CIS: Poor customer service and high churn have long affected CSPs. Customers have great freedom to shift, and poor service has been cited as one of the reasons. Can you discuss how service providers can reverse this trend?
RP: Service providers continue to focus on how they can differentiate and innovate to provide better service to avoid churn. We see service providers focusing on these key areas:
Flexible pricing models
Not all customers have the same needs, and personalization of specific plans is vital to keeping customers satisfied. Adoption of new pricing models that better reflect actual network usage, such as pricing models based on time-of-day usage and speed, will safeguard profitability for service providers, reducing churn in the process.
Creating an integrated customer experience through both the online and retail channels
Sales success is driven by how successfully one can get customers interested in learning about, shopping for, and purchasing the entire range of product offerings. Yet, too often CSPs have disconnected shopping and purchasing processes. The Amdocs Universal Storefront enables service providers to offer, sell and service their physical, network, and value-added services with one back-end architecture in a Web 2.0 portal framework, thereby creating a consistent experience across all channels.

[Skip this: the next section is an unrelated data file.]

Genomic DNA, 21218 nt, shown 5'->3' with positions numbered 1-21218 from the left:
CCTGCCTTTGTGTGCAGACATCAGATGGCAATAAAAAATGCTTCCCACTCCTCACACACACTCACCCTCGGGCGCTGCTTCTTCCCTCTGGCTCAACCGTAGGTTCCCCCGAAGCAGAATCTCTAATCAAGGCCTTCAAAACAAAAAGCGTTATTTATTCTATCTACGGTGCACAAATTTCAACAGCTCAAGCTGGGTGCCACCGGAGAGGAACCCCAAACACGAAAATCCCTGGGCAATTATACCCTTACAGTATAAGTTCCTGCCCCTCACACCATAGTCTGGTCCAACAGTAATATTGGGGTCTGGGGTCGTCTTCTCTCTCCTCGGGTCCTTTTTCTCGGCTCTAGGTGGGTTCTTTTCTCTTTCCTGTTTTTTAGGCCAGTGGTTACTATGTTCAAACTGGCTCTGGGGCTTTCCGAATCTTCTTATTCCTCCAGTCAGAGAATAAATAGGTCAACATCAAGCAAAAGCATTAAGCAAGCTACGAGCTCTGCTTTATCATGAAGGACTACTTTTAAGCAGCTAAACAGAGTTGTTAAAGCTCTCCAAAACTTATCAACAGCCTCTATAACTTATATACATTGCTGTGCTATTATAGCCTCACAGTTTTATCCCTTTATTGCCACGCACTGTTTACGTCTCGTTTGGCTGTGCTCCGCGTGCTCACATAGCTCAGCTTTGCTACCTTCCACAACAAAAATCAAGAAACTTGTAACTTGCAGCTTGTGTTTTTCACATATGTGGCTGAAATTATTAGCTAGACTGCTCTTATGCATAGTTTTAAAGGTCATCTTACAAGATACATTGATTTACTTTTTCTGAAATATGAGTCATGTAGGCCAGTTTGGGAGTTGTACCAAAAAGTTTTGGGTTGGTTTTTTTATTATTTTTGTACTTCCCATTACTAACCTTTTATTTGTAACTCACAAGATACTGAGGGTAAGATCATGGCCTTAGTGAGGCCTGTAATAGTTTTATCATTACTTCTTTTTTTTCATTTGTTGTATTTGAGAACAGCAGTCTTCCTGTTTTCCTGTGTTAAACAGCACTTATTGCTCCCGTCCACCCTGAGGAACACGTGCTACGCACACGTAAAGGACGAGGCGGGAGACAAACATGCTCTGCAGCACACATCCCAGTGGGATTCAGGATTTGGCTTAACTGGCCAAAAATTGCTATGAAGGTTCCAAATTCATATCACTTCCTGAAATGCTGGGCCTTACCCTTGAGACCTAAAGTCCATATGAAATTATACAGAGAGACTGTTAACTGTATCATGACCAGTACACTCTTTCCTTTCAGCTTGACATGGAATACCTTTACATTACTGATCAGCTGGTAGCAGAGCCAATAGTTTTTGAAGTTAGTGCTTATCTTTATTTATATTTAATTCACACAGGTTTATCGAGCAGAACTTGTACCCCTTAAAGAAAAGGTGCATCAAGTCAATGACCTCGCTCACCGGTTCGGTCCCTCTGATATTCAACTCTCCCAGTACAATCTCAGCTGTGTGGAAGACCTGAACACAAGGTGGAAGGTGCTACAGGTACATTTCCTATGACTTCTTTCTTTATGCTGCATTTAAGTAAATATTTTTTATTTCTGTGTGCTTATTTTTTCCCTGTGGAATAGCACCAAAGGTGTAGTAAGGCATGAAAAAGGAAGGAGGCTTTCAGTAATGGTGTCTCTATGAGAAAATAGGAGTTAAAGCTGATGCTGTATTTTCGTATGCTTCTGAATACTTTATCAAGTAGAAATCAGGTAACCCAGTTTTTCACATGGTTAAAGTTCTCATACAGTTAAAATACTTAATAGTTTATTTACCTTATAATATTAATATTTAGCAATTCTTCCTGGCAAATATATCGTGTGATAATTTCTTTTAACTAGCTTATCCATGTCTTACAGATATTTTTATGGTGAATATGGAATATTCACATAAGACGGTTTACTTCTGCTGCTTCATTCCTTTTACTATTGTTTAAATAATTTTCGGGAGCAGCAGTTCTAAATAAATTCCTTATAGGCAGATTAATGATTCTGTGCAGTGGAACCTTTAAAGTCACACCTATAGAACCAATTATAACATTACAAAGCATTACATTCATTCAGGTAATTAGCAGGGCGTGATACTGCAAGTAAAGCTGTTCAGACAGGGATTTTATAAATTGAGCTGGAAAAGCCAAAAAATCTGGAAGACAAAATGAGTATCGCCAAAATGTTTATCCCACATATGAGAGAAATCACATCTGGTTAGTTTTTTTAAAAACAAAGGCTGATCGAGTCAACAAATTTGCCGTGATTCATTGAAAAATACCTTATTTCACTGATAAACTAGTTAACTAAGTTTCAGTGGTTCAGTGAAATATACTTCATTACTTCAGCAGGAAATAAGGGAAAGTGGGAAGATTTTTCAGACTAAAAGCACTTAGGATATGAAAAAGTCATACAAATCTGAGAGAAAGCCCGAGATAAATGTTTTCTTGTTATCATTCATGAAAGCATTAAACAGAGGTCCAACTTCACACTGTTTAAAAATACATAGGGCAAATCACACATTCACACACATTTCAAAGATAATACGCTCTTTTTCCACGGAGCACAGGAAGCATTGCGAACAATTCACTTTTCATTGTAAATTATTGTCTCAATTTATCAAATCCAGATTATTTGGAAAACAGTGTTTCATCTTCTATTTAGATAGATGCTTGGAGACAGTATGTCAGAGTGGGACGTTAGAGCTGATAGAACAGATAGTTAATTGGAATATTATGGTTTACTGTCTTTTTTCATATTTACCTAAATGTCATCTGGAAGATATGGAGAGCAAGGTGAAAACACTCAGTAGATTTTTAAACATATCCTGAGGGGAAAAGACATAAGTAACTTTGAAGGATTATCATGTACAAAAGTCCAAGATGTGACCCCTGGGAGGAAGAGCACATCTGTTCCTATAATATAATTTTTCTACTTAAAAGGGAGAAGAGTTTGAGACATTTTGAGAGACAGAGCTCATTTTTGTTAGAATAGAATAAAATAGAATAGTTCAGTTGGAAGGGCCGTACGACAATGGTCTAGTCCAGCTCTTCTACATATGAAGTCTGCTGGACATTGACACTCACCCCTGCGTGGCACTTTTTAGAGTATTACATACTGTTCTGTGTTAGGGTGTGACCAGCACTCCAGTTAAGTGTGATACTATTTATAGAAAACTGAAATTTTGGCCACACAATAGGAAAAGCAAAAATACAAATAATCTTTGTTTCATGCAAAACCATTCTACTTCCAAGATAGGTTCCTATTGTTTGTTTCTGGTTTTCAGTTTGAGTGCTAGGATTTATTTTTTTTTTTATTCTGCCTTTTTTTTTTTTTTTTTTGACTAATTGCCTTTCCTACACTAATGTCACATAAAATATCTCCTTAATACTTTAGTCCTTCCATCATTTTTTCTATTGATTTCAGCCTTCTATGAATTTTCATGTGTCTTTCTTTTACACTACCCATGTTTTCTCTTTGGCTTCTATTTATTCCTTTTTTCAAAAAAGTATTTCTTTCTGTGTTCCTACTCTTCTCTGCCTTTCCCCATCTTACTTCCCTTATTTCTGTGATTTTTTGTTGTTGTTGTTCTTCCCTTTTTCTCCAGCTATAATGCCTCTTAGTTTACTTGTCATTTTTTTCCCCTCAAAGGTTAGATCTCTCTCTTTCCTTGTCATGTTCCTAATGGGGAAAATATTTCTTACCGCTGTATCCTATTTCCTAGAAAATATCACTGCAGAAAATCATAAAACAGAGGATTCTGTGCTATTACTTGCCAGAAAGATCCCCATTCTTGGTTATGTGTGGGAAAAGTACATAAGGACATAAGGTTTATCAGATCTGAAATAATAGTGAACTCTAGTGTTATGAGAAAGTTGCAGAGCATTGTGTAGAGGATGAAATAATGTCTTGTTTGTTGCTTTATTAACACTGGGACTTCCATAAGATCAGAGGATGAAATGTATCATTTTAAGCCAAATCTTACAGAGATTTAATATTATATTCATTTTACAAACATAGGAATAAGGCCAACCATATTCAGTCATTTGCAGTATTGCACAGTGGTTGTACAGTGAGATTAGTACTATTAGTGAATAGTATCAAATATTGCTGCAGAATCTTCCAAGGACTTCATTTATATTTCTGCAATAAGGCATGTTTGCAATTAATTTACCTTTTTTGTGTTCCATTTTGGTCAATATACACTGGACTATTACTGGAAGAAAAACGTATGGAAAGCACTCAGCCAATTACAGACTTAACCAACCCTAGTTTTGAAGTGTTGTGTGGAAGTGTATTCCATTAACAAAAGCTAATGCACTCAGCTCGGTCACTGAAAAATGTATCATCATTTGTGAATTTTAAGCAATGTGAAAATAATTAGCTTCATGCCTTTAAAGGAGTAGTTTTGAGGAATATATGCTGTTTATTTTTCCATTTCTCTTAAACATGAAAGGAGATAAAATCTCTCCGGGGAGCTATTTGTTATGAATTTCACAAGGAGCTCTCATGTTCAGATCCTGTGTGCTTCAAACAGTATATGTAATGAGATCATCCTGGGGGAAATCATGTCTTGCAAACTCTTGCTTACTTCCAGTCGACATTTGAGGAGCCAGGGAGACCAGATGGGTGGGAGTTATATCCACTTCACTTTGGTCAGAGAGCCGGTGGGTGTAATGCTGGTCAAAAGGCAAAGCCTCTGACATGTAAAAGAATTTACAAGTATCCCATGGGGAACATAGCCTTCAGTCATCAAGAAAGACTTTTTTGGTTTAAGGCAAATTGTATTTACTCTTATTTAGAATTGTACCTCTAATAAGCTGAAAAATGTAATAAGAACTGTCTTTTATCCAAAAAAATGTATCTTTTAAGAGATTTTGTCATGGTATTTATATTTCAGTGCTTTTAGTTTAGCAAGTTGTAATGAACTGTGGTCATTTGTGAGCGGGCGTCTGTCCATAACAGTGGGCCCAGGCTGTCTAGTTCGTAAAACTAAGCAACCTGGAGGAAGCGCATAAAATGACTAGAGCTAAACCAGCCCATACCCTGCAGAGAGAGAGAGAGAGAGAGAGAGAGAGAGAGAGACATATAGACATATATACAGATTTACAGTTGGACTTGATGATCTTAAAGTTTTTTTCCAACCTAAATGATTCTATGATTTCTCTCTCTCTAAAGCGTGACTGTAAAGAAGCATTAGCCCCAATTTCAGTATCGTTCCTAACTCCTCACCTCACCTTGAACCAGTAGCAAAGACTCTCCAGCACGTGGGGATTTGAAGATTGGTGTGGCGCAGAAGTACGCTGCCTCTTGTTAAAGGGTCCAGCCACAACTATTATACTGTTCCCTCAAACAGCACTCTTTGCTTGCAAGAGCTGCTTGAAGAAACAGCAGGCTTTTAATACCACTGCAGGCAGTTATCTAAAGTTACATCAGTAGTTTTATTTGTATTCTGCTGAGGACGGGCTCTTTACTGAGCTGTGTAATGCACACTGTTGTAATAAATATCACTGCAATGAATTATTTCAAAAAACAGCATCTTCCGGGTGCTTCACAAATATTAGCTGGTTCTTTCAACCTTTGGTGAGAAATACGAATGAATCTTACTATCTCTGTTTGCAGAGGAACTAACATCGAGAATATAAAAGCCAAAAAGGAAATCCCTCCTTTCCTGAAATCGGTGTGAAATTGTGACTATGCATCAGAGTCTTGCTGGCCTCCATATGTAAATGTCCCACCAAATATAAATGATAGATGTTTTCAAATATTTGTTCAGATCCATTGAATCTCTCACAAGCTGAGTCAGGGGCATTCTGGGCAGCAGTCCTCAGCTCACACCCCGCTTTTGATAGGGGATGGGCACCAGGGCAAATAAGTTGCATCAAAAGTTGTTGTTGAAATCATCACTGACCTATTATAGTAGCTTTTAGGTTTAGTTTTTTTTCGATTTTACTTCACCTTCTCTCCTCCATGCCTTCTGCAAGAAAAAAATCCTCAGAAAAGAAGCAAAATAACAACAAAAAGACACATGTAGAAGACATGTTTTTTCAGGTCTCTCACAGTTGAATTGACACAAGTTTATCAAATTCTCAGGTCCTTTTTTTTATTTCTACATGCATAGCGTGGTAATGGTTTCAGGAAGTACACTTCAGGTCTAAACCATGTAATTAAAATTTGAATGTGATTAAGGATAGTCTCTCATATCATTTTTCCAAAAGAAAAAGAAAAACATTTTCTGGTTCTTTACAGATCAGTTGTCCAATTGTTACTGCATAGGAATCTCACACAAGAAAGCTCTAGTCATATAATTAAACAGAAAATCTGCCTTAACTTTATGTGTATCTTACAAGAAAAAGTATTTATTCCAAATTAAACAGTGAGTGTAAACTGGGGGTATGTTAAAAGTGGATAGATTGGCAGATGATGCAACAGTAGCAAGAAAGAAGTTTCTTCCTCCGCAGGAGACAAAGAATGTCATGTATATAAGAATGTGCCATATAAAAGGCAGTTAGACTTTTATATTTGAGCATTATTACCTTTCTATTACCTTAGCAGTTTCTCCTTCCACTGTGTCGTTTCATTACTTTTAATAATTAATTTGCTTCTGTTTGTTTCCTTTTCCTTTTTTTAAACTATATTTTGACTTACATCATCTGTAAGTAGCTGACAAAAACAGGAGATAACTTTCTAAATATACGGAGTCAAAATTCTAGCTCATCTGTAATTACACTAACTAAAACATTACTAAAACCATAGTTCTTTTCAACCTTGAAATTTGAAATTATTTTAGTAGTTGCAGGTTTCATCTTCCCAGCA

According to industry statistics, one out of four consumers who walk into a service provider’s retail store intending to make a purchase, leaves without doing so, which represents approximately $2.5 billion in lost annual revenue for device sales in the U.S. alone. The primary reason is the poor experience that customers often receive, and can be attributed to the complexity of systems and processes with which store representatives have to cope. Amdocs Retail Experience is a new solution that empowers service providers’ retail sales associates to seize every revenue opportunity in their stores while delivering a differentiated brand experience.